Shale oil and gas aspirant Beach Energy would be willing to pay a royalty to Australian landowners it deals with, if required to under an imminent review of the industry.
Despite hitting out at the opposition shown by hobby farmers and vineyard owners to the onshore oil and gas industry, managing director Reg Nelson said he would be "amenable" to such a royalty if it were demanded by former workplace minister Peter Reith in his report for the Victorian government.
Mr Reith has been reviewing the industry and how it could affect farmland and groundwater systems in Victoria.
He is expected to recommend the advancement of the industry so long as there are controls and royalties for landowners.
The policy is similar to the situation in US states such as Texas, where landowners can strike lucrative deals with oil and gas companies that work on their land.
Speaking at the Melbourne Mining Club, Mr Nelson said royalty payments would be acceptable so long as they were not prohibitively high. "I'm amenable to any solution that the government thinks can facilitate things," he said.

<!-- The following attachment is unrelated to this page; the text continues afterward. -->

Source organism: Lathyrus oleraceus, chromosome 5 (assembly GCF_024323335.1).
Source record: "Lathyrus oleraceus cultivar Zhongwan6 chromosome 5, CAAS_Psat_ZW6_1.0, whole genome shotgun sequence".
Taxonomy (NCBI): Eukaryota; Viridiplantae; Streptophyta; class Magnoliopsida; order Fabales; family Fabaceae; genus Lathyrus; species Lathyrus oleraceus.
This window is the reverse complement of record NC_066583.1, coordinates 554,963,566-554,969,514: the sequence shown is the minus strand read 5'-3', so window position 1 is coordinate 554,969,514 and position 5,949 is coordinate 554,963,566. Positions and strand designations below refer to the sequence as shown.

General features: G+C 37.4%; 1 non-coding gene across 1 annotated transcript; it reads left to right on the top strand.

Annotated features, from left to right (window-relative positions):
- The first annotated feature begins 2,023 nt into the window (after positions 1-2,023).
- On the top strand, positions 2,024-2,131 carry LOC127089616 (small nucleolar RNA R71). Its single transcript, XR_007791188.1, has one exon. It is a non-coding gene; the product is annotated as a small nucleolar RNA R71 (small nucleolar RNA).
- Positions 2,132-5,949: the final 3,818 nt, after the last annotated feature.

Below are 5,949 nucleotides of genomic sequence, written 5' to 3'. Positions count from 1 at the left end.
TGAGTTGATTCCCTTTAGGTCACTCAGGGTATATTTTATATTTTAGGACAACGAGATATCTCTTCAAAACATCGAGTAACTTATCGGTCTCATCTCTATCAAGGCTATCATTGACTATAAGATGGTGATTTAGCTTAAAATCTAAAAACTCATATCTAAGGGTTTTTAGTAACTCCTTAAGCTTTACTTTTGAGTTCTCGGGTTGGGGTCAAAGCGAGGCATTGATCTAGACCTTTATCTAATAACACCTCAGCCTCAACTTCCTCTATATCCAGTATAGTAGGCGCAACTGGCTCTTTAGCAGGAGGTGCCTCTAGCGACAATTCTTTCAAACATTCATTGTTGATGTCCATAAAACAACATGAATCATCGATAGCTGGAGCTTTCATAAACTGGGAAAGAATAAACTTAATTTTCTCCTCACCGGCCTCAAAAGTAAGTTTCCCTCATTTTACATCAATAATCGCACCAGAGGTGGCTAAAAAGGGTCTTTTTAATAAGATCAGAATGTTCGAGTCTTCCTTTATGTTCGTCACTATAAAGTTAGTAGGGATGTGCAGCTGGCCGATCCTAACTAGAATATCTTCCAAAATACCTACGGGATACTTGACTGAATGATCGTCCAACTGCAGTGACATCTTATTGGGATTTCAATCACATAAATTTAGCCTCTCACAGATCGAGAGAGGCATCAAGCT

"The main thing is to not impose a royalty that is punitive because that will discourage people from investing if they have better opportunities elsewhere."
The comments came after the NSW government earmarked 2.8 million hectares of land, including vineyards and horse studs, for special protection under new protocols for onshore oil and gas development. The situation is even more restricted in Victoria, where a ban prevents any unconventional oil and gas production until the government receives and digests Mr Reith's report.
While Gippsland is expected to become a battleground for the onshore oil and gas debate, Mr Nelson said the deep gas in the state's south-west near Warrnambool and Port Campbell could be a "much bigger prize".
While studies are still embryonic, Mr Nelson said the region could be as lucrative as South Australia's Cooper Basin, which dominates the gas supply for Australia's east coast. "These are areas where potentially good ground is really locked away and, I think, for no good reason," he said.
BG Group chairwoman Catherine Tanna also weighed into the debate yesterday, saying the gas was there if people were willing to pay enough for it.
On the international stage, Mr Nelson played down the threat that the US shale boom could pose to Australia's LNG export market in Asia, saying that any excess gas in the US was likely to flow to Mexico.
Mr Nelson said offshore Africa and Canada posed a bigger threat to Australian producers.